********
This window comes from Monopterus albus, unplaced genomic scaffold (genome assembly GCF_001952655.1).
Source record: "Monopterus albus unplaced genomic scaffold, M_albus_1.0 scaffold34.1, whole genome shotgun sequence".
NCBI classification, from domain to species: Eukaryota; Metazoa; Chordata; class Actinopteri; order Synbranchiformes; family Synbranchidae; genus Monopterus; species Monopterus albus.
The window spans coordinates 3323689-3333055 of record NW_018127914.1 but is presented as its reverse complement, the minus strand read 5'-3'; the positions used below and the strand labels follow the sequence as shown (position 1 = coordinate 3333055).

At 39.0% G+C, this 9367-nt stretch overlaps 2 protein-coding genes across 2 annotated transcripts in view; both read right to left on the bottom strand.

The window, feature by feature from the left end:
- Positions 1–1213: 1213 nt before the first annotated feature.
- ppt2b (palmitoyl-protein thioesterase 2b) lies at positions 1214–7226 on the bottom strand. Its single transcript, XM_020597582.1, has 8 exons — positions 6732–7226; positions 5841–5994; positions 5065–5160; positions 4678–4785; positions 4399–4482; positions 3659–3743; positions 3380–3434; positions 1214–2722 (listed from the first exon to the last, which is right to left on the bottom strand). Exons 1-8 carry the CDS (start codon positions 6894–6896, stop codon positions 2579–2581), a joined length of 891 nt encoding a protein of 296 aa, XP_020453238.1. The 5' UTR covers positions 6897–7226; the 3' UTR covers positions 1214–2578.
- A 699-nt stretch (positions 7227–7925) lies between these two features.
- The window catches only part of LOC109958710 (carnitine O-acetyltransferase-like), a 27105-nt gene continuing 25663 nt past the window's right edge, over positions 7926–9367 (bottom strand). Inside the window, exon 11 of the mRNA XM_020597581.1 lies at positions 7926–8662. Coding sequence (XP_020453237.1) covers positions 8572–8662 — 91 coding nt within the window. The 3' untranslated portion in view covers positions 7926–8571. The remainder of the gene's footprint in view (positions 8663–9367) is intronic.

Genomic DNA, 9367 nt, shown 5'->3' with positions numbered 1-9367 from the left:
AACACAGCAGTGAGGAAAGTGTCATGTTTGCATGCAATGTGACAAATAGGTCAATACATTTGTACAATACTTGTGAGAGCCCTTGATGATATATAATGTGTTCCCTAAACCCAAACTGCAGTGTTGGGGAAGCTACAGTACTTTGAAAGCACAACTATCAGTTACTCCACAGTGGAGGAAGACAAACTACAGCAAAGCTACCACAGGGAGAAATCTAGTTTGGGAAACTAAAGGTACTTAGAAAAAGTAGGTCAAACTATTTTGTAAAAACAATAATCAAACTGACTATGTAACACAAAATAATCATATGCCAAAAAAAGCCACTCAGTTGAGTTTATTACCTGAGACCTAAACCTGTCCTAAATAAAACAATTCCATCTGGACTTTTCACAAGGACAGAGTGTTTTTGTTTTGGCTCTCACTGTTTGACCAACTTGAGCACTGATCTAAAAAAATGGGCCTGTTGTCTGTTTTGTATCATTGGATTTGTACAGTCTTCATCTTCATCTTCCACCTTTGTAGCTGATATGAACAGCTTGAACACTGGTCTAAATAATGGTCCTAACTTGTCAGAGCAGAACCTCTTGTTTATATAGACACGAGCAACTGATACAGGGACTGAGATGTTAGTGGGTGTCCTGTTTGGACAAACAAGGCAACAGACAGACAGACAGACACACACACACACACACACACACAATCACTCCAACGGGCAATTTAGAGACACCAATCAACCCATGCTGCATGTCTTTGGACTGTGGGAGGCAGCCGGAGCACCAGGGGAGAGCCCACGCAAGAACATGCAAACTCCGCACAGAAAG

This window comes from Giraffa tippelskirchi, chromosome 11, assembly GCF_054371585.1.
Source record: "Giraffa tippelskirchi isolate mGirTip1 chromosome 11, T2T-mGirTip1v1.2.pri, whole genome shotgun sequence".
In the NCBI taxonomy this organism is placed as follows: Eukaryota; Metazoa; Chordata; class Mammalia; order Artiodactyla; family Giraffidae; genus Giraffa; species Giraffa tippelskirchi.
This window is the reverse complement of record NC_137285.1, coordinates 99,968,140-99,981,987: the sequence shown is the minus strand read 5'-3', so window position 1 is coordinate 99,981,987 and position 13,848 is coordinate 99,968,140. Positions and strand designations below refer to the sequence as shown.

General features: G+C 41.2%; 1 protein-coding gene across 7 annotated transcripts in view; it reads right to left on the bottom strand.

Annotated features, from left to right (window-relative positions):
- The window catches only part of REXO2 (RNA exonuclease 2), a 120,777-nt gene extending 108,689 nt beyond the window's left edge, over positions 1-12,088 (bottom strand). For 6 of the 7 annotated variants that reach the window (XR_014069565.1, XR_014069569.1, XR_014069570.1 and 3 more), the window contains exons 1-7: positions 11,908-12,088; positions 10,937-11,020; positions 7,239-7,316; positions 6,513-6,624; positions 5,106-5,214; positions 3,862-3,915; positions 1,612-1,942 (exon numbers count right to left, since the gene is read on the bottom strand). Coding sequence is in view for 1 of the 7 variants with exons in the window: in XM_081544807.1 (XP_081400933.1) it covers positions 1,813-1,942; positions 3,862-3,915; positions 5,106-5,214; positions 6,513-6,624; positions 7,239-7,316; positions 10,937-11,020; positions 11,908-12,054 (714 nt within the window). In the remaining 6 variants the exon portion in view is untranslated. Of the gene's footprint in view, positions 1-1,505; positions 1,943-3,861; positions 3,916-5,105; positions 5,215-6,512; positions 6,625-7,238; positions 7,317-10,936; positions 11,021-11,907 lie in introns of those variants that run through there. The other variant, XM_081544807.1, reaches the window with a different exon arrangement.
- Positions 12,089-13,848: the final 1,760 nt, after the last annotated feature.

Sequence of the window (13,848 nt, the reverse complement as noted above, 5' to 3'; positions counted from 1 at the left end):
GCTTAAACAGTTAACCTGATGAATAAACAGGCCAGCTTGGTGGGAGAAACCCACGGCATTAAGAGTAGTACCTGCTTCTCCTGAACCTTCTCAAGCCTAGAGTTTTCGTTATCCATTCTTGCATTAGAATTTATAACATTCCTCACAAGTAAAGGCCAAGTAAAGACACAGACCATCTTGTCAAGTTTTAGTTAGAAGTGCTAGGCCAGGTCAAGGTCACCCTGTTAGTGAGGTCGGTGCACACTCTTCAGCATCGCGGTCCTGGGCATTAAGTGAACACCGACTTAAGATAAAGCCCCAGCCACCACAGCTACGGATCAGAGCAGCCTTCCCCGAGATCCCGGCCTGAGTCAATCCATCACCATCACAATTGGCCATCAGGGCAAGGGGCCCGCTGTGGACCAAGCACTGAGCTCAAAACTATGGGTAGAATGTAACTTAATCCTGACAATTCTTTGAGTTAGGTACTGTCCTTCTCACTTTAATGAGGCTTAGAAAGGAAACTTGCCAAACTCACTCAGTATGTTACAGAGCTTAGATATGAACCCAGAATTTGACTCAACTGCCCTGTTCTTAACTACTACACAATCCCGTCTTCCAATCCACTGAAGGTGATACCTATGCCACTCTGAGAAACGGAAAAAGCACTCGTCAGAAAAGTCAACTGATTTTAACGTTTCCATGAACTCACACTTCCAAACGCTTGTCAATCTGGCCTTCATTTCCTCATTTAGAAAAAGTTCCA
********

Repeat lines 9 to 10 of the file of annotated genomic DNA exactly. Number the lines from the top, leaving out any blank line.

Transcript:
- A 699-nt stretch (positions 7227–7925) lies between these two features.
- The window catches only part of LOC109958710 (carnitine O-acetyltransferase-like), a 27105-nt gene continuing 25663 nt past the window's right edge, over positions 7926–9367 (bottom strand). Inside the window, exon 11 of the mRNA XM_020597581.1 lies at positions 7926–8662. Coding sequence (XP_020453237.1) covers positions 8572–8662 — 91 coding nt within the window. The 3' untranslated portion in view covers positions 7926–8571. The remainder of the gene's footprint in view (positions 8663–9367) is intronic.